Translate

There was an error in this gadget
power by WikipediaMindmap
There was an error in this gadget

Monday, December 16, 2013

Emotional Support From Your Family of Choice

Having the love and emotional support of family and friends is an important part of life for most people.  It can make all the difference between getting through difficult times with equanimity vs feeling isolated and overwhelmed.  We can't choose our family of origin.  Who are parents and siblings are turn out to be the luck of the draw.  But we can choose our family of choice.

What is a Family of Choice as Compared to a Family of Origin?
A family of origin includes anyone who is a blood relation:  Mothers, fathers, siblings, aunts, uncles, grandparents and so on.

Emotional Support From Your Family of  Choice

A family of choice is anyone you choose to have close to you in your life:  Your spouse, romantic partner, friends, pets, and so on.

Getting Emotional Support From Your Family of Choice
Ideally, your family of origin would love you and be there for you in good times and bad.  But not everyone can depend on their family of origin for a variety of reasons.

That's why it's so important to have a family of choice that includes people whom you care about and who care about you and who would be there for you through thick and thin.

The following vignette, which is a composite of many cases, demonstrates the importance of a family of choice:

Gail
Gail grew up in a family where both of her parents actively abused alcohol.  As the oldest of four children, she often had to cook, clean and take care of the younger children in the family.

Throughout her years in school, Gail naturally gravitated to kind teachers and mentors who provided her with guidance and emotional support.  They liked her and saw something special in her.

Gail also developed friendships throughout high school and college that she maintained throughout her life.  These were the people that she turned to during good times and bad.  Her friends celebrated her successes with her.  They also supported her through difficult times.

When Gail went to college, her mother stopped drinking because her doctor warned her that there would serious medical consequences if she didn't stop.  Gail's father wasn't able to stop completely, but he cut back.

Gail knew that there is often a genetic predisposition for alcohol to be passed on from one generation to the next, so she decided not to drink.  She also hoped that her siblings wouldn't grow up to abuse alcohol like their parents did.  But one after the other developed either an alcohol or a drug problem.  They were old enough to make their own decisions, and they wouldn't listen to Gail.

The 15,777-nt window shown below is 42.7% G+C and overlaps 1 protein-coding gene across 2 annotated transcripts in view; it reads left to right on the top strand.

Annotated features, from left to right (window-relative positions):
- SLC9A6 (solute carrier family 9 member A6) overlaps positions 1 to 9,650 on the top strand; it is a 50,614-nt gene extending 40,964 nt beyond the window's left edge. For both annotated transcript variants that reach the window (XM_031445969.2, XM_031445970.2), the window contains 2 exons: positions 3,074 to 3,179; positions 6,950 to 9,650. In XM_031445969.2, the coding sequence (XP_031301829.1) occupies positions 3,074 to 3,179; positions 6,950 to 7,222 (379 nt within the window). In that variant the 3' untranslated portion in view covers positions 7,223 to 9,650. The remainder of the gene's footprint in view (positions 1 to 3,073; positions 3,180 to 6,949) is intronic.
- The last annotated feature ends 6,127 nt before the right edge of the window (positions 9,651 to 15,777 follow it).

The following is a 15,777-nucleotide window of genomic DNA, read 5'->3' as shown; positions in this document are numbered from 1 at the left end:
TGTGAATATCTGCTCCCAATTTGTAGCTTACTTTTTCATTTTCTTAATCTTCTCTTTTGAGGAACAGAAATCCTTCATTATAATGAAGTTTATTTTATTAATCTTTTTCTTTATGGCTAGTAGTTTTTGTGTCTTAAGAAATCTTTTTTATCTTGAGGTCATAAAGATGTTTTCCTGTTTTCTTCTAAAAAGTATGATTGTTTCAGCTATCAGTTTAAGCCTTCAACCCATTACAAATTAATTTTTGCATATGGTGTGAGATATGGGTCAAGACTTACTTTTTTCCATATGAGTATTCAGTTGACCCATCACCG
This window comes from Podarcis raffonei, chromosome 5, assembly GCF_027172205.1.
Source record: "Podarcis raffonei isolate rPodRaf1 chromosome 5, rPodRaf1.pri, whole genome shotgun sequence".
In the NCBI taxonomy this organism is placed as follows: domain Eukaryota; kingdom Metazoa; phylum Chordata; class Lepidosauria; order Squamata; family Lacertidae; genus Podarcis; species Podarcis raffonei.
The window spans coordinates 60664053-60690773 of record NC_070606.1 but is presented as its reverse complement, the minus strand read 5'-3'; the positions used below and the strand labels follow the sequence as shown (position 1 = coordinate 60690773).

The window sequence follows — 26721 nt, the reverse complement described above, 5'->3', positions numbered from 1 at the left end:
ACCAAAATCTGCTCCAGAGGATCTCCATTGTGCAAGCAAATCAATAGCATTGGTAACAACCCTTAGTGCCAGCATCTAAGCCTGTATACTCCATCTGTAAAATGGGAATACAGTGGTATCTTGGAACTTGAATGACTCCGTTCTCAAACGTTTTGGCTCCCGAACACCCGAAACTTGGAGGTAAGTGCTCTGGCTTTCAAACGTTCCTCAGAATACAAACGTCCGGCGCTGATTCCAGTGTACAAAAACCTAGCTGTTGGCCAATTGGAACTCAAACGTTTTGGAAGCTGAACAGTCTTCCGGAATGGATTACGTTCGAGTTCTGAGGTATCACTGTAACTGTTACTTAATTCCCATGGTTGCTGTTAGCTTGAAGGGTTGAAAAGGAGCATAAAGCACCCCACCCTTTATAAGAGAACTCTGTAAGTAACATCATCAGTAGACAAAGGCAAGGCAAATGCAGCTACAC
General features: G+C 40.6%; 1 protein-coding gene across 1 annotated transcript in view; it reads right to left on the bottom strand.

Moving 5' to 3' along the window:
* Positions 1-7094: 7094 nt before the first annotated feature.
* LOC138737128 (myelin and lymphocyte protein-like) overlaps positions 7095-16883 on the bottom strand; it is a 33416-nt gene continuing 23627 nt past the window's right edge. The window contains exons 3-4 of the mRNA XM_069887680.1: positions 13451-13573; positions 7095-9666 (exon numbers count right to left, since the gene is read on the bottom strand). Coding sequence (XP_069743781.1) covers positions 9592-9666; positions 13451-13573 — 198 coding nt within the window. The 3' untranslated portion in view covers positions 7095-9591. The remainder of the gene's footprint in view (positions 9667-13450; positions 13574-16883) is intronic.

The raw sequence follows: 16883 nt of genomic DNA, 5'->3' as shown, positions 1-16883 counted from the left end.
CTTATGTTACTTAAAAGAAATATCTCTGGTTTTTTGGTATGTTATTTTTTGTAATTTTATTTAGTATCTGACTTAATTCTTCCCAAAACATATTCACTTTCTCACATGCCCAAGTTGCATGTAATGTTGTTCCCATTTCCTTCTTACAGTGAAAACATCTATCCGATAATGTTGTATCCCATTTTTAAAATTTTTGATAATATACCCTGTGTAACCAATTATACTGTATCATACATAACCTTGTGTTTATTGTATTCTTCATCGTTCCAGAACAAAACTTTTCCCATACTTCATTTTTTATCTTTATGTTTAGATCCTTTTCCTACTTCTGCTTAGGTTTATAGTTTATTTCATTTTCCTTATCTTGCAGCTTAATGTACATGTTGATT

Whenever she went home to visit her family, she knew that there would be some alcohol-fueled argument that would erupt between her siblings.  To ease the pain of these visits, she would plan to see friends that she felt close to and who would be there for her.

In her last year of college, Gail met her future husband, Don.  Prior to marrying Don, Gail dated many different men.  But she knew, given her experiences with her family, she wanted someone who was kind and dependable.  And when she met Don, she knew he was the one.

As a married couple, Gail and Don created their own holiday traditions where they included their friends and mentors.  Gail still loved her family of origin, but she knew that she couldn't rely on them emotionally or in any other way.

As the years went by, Gail's gratitude for her family of choice deepened.

Developing a Family of Choice
It's not always easy allowing yourself to trust people when you've experienced a lot of disappointments with your family of origin.   But if you open up and you allow yourself to take the emotional risk, you could develop a family of choice that can make life much more fulfilling.

Getting Help
If you would like to have people that you' feel close to, but you have difficulty forming relationships, you could benefit from working with a licensed psychotherapist who has helped therapy clients with this issue.

I am a licensed NYC psychotherapist, hypnotherapist, EMDR and Somatic Experiencing therapist who works with individual adults and couples.

I have helped many therapy clients to overcome the obstacles that got in their way to forming close relationships with others.

To find out more about me, visit my website:  Josephine Ferraro, LCSW - NYC Psychotherapist.

To set up a consultation, call me at (212) 726-1006 or email me: josephineolivia@aol.com.












No comments: